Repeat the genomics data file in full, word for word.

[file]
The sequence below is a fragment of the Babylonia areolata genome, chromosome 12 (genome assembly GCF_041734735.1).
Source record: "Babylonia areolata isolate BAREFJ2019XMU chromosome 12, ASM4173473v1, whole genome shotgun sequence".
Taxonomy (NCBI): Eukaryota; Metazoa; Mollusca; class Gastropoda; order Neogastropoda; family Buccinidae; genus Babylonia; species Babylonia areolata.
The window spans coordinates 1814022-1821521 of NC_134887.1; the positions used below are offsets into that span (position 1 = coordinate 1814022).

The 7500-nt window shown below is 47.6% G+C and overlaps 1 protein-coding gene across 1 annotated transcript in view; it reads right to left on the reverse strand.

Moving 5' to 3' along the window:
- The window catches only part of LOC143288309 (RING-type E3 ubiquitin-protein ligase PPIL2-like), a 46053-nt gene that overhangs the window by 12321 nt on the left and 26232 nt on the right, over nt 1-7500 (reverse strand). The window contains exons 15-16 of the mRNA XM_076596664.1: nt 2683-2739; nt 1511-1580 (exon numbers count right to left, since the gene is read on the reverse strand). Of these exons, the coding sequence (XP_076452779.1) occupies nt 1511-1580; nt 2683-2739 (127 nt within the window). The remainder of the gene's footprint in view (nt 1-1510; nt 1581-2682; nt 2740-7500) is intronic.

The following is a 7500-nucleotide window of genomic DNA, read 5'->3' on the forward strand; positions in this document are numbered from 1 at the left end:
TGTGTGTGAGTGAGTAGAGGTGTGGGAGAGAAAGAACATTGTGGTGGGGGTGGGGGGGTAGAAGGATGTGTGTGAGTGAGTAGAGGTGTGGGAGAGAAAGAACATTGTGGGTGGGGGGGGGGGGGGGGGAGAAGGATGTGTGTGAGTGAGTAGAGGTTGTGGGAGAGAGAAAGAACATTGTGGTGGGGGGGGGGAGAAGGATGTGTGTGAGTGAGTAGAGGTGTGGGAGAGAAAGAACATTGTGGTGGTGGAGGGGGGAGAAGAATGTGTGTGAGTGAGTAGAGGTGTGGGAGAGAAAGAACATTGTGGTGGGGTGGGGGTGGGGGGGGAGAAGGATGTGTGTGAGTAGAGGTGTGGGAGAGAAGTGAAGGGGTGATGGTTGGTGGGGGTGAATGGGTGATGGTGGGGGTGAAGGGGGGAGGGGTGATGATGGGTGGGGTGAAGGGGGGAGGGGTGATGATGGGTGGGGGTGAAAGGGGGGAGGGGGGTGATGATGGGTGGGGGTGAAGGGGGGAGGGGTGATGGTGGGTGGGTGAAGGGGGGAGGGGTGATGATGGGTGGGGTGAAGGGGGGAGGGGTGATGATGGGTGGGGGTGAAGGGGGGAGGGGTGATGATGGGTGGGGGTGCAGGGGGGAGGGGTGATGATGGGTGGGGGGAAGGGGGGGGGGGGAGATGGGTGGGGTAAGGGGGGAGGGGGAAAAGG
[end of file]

The sequence below is a fragment of the Babylonia areolata genome, chromosome 12 (genome assembly GCF_041734735.1).
Source record: "Babylonia areolata isolate BAREFJ2019XMU chromosome 12, ASM4173473v1, whole genome shotgun sequence".
Taxonomy (NCBI): Eukaryota; Metazoa; Mollusca; class Gastropoda; order Neogastropoda; family Buccinidae; genus Babylonia; species Babylonia areolata.
The window spans coordinates 1814022-1821521 of NC_134887.1; the positions used below are offsets into that span (position 1 = coordinate 1814022).

The 7500-nt window shown below is 47.6% G+C and overlaps 1 protein-coding gene across 1 annotated transcript in view; it reads right to left on the reverse strand.

Moving 5' to 3' along the window:
- The window catches only part of LOC143288309 (RING-type E3 ubiquitin-protein ligase PPIL2-like), a 46053-nt gene that overhangs the window by 12321 nt on the left and 26232 nt on the right, over nt 1-7500 (reverse strand). The window contains exons 15-16 of the mRNA XM_076596664.1: nt 2683-2739; nt 1511-1580 (exon numbers count right to left, since the gene is read on the reverse strand). Of these exons, the coding sequence (XP_076452779.1) occupies nt 1511-1580; nt 2683-2739 (127 nt within the window). The remainder of the gene's footprint in view (nt 1-1510; nt 1581-2682; nt 2740-7500) is intronic.

The following is a 7500-nucleotide window of genomic DNA, read 5'->3' on the forward strand; positions in this document are numbered from 1 at the left end:
TGTGTGTGAGTGAGTAGAGGTGTGGGAGAGAAAGAACATTGTGGTGGGGGTGGGGGGGTAGAAGGATGTGTGTGAGTGAGTAGAGGTGTGGGAGAGAAAGAACATTGTGGGTGGGGGGGGGGGGGGGGGAGAAGGATGTGTGTGAGTGAGTAGAGGTTGTGGGAGAGAGAAAGAACATTGTGGTGGGGGGGGGGAGAAGGATGTGTGTGAGTGAGTAGAGGTGTGGGAGAGAAAGAACATTGTGGTGGTGGAGGGGGGAGAAGAATGTGTGTGAGTGAGTAGAGGTGTGGGAGAGAAAGAACATTGTGGTGGGGTGGGGGTGGGGGGGGAGAAGGATGTGTGTGAGTAGAGGTGTGGGAGAGAAGTGAAGGGGTGATGGTTGGTGGGGGTGAATGGGTGATGGTGGGGGTGAAGGGGGGAGGGGTGATGATGGGTGGGGTGAAGGGGGGAGGGGTGATGATGGGTGGGGGTGAAAGGGGGGAGGGGGGTGATGATGGGTGGGGGTGAAGGGGGGAGGGGTGATGGTGGGTGGGTGAAGGGGGGAGGGGTGATGATGGGTGGGGTGAAGGGGGGAGGGGTGATGATGGGTGGGGGTGAAGGGGGGAGGGGTGATGATGGGTGGGGGTGCAGGGGGGAGGGGTGATGATGGGTGGGGGGAAGGGGGGGGGGGGAGATGGGTGGGGTAAGGGGGGAGGGGGAAAAGG